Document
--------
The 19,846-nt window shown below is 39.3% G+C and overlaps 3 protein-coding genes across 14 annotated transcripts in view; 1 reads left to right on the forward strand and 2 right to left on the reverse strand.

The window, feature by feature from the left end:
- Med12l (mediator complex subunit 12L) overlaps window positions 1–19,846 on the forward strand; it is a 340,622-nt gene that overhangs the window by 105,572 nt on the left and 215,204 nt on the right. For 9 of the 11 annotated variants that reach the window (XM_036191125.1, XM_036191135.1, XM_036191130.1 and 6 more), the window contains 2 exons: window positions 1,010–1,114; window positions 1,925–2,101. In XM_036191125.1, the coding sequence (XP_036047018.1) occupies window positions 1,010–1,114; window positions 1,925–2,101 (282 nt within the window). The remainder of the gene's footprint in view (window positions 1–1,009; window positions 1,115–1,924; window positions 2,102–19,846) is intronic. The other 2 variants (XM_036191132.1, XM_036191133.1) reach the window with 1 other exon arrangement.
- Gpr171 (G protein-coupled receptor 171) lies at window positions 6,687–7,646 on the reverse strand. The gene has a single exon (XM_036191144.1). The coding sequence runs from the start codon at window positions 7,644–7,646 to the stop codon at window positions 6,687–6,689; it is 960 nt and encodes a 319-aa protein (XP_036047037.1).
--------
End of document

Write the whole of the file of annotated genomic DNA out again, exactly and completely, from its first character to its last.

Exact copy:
The 19,846-nt window shown below is 39.3% G+C and overlaps 3 protein-coding genes across 14 annotated transcripts in view; 1 reads left to right on the forward strand and 2 right to left on the reverse strand.

The window, feature by feature from the left end:
- Med12l (mediator complex subunit 12L) overlaps window positions 1–19,846 on the forward strand; it is a 340,622-nt gene that overhangs the window by 105,572 nt on the left and 215,204 nt on the right. For 9 of the 11 annotated variants that reach the window (XM_036191125.1, XM_036191135.1, XM_036191130.1 and 6 more), the window contains 2 exons: window positions 1,010–1,114; window positions 1,925–2,101. In XM_036191125.1, the coding sequence (XP_036047018.1) occupies window positions 1,010–1,114; window positions 1,925–2,101 (282 nt within the window). The remainder of the gene's footprint in view (window positions 1–1,009; window positions 1,115–1,924; window positions 2,102–19,846) is intronic. The other 2 variants (XM_036191132.1, XM_036191133.1) reach the window with 1 other exon arrangement.
- Gpr171 (G protein-coupled receptor 171) lies at window positions 6,687–7,646 on the reverse strand. The gene has a single exon (XM_036191144.1). The coding sequence runs from the start codon at window positions 7,644–7,646 to the stop codon at window positions 6,687–6,689; it is 960 nt and encodes a 319-aa protein (XP_036047037.1).